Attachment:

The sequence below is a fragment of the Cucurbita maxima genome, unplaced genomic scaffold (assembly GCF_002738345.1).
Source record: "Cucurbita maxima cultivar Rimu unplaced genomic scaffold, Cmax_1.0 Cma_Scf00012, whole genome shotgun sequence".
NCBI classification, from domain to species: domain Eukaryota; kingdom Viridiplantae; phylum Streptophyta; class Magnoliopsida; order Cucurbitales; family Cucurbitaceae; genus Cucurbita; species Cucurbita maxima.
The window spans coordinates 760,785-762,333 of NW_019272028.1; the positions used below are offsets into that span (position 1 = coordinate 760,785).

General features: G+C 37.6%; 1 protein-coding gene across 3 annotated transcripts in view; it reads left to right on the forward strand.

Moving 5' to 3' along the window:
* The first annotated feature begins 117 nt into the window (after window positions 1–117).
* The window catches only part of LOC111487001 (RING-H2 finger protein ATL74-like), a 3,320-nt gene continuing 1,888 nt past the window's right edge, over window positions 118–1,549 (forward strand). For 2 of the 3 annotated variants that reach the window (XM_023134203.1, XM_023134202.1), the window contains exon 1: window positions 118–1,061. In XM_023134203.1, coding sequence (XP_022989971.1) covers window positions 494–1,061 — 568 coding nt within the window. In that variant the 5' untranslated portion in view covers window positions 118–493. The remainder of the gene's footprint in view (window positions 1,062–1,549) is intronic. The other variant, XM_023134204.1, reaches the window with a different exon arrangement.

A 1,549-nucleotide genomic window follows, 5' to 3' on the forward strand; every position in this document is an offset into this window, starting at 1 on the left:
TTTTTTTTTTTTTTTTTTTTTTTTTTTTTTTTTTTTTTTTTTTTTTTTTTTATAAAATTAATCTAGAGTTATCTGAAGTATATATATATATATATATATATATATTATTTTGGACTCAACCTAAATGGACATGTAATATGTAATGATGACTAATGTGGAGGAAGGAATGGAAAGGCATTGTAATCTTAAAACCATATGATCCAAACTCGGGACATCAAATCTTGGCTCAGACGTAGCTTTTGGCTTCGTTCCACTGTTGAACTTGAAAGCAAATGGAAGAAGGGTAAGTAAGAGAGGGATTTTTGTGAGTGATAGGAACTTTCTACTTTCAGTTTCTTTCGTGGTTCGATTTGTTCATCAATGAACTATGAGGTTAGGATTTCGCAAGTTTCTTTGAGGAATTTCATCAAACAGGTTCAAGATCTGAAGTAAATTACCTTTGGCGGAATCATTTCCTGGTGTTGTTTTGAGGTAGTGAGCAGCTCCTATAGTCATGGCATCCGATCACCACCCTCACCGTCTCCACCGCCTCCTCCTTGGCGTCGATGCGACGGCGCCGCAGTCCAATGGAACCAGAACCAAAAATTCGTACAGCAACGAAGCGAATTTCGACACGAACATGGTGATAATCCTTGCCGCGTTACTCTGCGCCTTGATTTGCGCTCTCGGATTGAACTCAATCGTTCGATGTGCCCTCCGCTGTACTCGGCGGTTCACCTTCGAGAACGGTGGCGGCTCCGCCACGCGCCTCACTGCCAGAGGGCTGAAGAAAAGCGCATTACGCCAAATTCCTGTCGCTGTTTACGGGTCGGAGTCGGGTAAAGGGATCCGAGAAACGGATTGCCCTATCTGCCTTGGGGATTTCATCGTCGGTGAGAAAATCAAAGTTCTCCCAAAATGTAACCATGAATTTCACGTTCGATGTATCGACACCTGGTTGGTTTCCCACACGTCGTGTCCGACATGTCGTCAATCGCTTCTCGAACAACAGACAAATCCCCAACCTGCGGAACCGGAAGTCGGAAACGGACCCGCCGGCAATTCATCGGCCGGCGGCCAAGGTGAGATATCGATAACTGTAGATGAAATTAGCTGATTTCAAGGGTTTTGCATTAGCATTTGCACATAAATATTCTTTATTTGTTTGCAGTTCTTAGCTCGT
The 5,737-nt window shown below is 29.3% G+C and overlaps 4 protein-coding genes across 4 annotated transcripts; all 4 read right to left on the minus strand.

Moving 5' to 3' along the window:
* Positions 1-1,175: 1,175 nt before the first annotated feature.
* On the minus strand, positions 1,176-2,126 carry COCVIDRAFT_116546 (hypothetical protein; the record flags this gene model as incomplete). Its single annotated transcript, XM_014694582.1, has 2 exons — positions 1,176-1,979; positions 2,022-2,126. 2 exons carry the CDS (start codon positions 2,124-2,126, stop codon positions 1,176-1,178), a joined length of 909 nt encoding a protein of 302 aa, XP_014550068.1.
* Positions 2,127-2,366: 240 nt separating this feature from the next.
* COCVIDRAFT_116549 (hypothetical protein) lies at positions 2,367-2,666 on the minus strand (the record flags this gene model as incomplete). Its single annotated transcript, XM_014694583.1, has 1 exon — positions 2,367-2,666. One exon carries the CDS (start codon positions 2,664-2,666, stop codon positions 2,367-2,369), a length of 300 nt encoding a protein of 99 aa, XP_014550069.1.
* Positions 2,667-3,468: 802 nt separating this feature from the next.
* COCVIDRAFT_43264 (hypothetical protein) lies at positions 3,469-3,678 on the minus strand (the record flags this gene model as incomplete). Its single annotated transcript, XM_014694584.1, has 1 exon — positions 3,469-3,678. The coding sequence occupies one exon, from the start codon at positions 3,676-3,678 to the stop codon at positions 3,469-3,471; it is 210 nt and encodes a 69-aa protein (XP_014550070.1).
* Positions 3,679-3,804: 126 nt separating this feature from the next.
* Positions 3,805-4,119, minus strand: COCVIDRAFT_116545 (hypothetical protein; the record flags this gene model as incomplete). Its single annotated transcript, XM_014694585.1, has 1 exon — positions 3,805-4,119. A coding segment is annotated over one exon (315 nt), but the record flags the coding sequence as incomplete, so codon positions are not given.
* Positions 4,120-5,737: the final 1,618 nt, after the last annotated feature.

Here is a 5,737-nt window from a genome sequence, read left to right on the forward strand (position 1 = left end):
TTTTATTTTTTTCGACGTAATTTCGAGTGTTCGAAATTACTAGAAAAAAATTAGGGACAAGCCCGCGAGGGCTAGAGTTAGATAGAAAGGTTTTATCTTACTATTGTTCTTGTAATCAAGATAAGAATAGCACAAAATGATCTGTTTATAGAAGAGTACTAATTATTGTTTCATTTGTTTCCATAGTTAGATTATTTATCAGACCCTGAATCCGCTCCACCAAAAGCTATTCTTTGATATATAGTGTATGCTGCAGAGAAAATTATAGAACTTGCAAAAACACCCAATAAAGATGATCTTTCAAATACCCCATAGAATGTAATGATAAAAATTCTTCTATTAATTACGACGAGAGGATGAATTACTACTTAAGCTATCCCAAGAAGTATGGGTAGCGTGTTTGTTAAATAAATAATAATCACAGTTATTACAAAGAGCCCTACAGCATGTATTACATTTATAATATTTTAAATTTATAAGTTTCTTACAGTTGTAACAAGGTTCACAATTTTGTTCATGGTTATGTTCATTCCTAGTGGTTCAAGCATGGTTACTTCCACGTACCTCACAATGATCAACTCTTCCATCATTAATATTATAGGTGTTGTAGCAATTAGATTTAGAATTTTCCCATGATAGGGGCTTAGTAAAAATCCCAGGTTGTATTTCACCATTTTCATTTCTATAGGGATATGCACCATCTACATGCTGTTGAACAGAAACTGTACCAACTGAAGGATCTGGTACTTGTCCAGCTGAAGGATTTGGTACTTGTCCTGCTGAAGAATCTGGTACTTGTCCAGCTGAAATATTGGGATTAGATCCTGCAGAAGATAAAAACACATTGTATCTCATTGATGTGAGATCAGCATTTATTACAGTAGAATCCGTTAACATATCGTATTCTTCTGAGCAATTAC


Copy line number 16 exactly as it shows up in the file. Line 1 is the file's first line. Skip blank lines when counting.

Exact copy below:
* COCVIDRAFT_116549 (hypothetical protein) lies at positions 2,367-2,666 on the minus strand (the record flags this gene model as incomplete). Its single annotated transcript, XM_014694583.1, has 1 exon — positions 2,367-2,666. One exon carries the CDS (start codon positions 2,664-2,666, stop codon positions 2,367-2,369), a length of 300 nt encoding a protein of 99 aa, XP_014550069.1.